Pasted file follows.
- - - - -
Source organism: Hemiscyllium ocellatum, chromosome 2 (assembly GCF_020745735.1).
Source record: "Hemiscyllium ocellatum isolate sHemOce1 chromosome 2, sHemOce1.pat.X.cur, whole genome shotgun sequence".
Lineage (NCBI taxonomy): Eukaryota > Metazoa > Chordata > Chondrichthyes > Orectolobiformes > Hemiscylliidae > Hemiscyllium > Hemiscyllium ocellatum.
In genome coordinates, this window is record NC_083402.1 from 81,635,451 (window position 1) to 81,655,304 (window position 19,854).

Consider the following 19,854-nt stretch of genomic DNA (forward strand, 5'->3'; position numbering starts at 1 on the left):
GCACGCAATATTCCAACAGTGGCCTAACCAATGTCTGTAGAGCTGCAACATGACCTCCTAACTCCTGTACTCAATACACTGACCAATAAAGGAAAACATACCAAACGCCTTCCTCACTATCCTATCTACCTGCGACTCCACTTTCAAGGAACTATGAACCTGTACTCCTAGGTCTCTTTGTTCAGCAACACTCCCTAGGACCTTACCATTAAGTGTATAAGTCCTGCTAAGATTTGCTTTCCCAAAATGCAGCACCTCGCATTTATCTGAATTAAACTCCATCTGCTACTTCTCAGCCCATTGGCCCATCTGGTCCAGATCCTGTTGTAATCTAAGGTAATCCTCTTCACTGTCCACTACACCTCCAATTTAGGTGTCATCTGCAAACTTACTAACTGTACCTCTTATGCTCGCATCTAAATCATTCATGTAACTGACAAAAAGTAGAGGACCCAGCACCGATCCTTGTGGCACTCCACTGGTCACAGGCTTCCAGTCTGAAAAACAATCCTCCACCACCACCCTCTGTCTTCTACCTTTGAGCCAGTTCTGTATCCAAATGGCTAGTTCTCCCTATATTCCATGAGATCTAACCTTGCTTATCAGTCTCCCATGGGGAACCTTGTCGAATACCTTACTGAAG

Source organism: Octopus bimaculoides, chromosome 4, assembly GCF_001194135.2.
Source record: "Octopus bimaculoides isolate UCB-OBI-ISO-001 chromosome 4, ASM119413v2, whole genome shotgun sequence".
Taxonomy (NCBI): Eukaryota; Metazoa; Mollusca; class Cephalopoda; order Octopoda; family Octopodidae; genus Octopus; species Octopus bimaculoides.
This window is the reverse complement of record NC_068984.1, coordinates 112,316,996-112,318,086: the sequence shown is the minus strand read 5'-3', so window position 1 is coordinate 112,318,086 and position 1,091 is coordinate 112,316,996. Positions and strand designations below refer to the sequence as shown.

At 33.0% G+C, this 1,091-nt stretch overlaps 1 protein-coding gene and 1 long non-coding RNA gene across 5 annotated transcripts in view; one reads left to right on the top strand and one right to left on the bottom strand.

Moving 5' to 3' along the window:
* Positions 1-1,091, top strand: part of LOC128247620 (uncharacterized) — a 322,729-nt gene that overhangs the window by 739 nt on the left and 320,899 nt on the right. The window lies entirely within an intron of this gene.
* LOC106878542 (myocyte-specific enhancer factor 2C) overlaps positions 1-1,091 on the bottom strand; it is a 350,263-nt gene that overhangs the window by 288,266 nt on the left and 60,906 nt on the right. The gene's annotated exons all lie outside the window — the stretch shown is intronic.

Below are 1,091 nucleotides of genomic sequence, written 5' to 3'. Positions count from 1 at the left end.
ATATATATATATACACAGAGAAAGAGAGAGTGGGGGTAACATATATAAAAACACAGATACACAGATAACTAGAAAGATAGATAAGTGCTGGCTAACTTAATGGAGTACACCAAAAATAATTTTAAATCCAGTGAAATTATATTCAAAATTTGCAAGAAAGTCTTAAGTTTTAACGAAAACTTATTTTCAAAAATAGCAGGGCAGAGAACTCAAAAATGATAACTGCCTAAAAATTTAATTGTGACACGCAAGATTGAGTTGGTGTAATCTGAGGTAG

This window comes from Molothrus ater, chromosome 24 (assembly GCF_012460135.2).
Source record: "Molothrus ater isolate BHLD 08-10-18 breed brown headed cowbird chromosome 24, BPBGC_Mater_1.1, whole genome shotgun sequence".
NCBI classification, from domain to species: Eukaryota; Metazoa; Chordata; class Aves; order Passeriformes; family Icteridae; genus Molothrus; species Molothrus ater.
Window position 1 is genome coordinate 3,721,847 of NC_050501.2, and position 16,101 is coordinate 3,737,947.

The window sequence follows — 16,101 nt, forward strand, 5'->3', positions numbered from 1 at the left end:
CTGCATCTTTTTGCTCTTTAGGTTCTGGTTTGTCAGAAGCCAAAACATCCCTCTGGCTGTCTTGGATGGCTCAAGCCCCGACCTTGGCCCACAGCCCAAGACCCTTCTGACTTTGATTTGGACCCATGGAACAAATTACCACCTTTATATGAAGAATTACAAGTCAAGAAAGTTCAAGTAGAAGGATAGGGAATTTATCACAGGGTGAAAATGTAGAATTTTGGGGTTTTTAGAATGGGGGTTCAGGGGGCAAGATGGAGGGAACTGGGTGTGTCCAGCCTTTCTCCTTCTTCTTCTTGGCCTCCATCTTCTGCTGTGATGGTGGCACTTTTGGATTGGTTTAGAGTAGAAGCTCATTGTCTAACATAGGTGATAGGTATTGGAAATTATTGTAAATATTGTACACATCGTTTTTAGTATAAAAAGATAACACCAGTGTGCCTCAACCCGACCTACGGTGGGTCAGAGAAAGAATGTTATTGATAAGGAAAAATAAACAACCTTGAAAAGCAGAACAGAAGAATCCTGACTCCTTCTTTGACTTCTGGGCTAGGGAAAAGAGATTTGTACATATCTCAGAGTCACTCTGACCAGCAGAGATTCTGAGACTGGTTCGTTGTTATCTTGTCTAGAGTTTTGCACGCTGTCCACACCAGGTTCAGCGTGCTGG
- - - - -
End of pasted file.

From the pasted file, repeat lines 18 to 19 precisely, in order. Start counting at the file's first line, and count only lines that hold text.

Source record: "Molothrus ater isolate BHLD 08-10-18 breed brown headed cowbird chromosome 24, BPBGC_Mater_1.1, whole genome shotgun sequence".
NCBI classification, from domain to species: Eukaryota; Metazoa; Chordata; class Aves; order Passeriformes; family Icteridae; genus Molothrus; species Molothrus ater.